Immediate Collection of Scan Data Saves Time and Money
Many public safety professionals agree that 3D laser scanning will become the gold standard of forensic investigation in the near future. But for Precision Simulations Inc., a premiere scene documentation, reconstruction analysis, and 3D visualization firm, laser scanning has been standard practice for 16 years. “It is the present of forensic investigation from my perspective,” said founder and CEO Craig Fries.
Since Precision Simulations’ 1997 inception, Fries has completed more than 1,000 cases, almost all of which are litigation-related. “Usually, when we go out there,” Fries said, “the physical evidence isn’t there anymore because they moved it.” So Fries’ team must scientifically recreate the scene virtually using a 3D laser scan and photogrammetry. “We are limited by the people who do respond to the crime scene and take those first measurements and photographs,” Fries said. “Whatever it is they collect, that’s what we have to work with.”
More Powerful and More Accurate Crime and Crash Scene Data
While cutting-edge technology and strict adherence to the scientific method has earned Precision Simulations 100 percent admissibility in court, Fries looks forward to the time when public safety professionals will laser scan crime and accident scenes immediately with their own equipment. “If they use the scanner,” Fries said, “what we can do is more powerful and more accurate if they were to collect that data right then.” Learn more about admissibility here.
Although Fries believes this will eventually become standard practice, to date, he’s had only one case in which his clients performed their own laser scan. In this case, Fries was hired by the Office of the Attorney General to analyze an officer-involved shooting in which a California Highway Patrol (CHP) officer shot and killed a young male following a high-speed pursuit. The scene had been laser scanned by the CHP’s Multidisciplinary Accident Investigation Team, and the scan data was handed over to Fries for analysis. “The beauty of that was they got the resting position of the vehicles exactly as they were, all the tire tracks exactly as they were (because this also happened in dirt, so there were tire tracks that were critical), the location of every shell casing exactly where it was, footprints of the officers—everything,” Fries said. “So we didn’t have to go through that photogrammetry process to reverse engineer it all. It was all given to us in a beautiful point cloud.”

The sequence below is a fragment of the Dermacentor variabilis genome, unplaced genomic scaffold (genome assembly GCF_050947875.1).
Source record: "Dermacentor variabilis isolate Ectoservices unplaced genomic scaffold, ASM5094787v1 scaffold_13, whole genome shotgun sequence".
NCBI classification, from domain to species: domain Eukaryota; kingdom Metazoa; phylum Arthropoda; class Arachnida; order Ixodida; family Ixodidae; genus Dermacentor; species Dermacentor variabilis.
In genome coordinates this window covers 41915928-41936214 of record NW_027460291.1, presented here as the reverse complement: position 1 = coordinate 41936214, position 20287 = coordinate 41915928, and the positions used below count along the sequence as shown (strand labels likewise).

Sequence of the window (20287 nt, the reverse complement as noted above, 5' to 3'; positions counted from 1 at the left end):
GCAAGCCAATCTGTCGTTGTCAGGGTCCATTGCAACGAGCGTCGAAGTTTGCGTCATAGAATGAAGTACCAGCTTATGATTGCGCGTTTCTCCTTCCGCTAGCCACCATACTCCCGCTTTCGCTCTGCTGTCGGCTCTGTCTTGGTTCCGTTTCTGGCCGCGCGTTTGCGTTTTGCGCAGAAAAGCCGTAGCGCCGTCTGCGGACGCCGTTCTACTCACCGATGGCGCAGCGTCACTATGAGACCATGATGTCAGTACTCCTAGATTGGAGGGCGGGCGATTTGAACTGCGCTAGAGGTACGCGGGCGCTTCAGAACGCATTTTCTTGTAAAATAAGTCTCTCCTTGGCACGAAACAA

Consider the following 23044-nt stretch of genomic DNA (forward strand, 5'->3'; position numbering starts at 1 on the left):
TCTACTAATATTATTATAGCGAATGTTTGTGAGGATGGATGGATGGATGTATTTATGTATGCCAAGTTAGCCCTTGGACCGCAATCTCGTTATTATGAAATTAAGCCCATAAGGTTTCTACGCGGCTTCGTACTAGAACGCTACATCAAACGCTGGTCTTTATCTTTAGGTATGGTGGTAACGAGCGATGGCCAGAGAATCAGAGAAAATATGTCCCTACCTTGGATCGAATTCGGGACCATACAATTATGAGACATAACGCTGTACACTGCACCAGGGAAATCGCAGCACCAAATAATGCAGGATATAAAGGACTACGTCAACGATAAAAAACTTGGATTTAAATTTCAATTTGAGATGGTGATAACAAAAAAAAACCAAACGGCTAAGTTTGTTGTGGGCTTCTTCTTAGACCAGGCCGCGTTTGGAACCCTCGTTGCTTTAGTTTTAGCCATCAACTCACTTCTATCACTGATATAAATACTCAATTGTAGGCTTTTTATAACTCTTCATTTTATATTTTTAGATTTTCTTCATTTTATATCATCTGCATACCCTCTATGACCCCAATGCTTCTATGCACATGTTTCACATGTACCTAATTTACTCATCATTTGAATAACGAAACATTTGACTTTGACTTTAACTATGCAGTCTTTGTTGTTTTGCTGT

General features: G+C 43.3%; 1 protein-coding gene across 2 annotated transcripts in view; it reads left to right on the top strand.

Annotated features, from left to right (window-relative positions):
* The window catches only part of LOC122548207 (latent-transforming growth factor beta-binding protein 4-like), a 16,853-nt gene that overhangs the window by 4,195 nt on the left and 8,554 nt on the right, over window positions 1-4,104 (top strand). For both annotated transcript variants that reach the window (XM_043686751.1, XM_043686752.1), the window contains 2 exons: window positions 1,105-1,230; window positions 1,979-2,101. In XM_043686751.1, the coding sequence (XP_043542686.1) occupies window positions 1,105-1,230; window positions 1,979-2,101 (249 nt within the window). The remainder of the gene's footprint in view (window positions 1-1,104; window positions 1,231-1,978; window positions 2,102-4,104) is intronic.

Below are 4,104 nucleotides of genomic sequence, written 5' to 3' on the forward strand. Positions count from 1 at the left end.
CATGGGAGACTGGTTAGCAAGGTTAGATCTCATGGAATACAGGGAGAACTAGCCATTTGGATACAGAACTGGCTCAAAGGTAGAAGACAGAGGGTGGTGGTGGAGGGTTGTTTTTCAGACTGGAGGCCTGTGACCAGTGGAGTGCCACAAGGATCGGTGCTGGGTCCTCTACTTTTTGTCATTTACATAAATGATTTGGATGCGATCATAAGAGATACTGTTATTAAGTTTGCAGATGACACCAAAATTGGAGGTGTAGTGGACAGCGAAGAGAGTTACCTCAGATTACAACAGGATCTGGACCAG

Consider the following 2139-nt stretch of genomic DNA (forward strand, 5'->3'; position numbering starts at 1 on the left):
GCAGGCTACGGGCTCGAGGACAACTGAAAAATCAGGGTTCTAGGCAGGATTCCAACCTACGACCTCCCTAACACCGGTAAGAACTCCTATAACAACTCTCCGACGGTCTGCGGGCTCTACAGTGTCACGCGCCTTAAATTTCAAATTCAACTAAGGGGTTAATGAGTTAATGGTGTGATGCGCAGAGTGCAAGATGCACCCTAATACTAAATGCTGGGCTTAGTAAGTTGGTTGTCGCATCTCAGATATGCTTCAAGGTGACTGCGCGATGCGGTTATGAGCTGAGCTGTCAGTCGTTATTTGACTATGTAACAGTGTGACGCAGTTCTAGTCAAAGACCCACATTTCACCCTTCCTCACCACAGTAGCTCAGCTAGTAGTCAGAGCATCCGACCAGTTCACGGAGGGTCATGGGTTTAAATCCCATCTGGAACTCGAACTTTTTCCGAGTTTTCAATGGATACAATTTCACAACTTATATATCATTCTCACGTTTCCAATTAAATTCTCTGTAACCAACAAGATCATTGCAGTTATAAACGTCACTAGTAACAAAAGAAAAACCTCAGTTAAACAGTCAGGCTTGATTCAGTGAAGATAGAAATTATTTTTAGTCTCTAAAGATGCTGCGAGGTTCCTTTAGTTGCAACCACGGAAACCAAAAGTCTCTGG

Better Data Analysis with Laser Scanning
Since Fries received the scene exactly as it was when captured by the laser scanner, his team was able to get right down to the business of analysis. This not only saved his client time and money, which would otherwise be paid to Precision Simulations for scanning and scene reconstruction, but also resulted in a highly accurate analysis. “There were absolutely no errors in any of the measurements because there wasn’t any reverse engineering of it,” Fries said. “It was all very clean and very, very detailed.”
“I keep waiting for data like that from the LAPD—because I know they are scanning—and the LA Sheriff’s,” Fries said. “So I know it’s going to happen more and more and more.” Until then, Fries continues to speak professionally to criminal justice agencies across California and Nevada demonstrating what laser scanning can accomplish and encouraging the agencies to implement the technology themselves. “I’m more than happy to forego the scanning and do all the post-production work,” Fries said. “For us, that’s where the fun is.” Image: Precision Simulations Inc. About the author:Wendy Lyons is journalist living in Canton, Georgia, who spent several years writing about surveying technology for POB magazine. She now focuses on covering laser scanning and other geospatial measurement solutions for public safety professionals.